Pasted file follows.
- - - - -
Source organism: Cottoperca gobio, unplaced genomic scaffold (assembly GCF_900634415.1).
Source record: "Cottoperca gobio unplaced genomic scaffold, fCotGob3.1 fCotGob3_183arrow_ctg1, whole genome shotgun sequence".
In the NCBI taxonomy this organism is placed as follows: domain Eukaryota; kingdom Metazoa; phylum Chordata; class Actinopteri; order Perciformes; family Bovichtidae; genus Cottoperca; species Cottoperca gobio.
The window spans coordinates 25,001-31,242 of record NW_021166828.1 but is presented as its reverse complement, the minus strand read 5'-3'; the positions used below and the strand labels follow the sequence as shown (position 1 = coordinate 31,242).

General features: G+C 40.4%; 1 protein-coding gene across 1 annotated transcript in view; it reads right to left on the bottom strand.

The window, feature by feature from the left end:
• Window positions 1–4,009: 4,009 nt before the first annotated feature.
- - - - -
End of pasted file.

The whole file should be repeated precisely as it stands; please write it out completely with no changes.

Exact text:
Source organism: Cottoperca gobio, unplaced genomic scaffold (assembly GCF_900634415.1).
Source record: "Cottoperca gobio unplaced genomic scaffold, fCotGob3.1 fCotGob3_183arrow_ctg1, whole genome shotgun sequence".
In the NCBI taxonomy this organism is placed as follows: domain Eukaryota; kingdom Metazoa; phylum Chordata; class Actinopteri; order Perciformes; family Bovichtidae; genus Cottoperca; species Cottoperca gobio.
The window spans coordinates 25,001-31,242 of record NW_021166828.1 but is presented as its reverse complement, the minus strand read 5'-3'; the positions used below and the strand labels follow the sequence as shown (position 1 = coordinate 31,242).

General features: G+C 40.4%; 1 protein-coding gene across 1 annotated transcript in view; it reads right to left on the bottom strand.

The window, feature by feature from the left end:
• Window positions 1–4,009: 4,009 nt before the first annotated feature.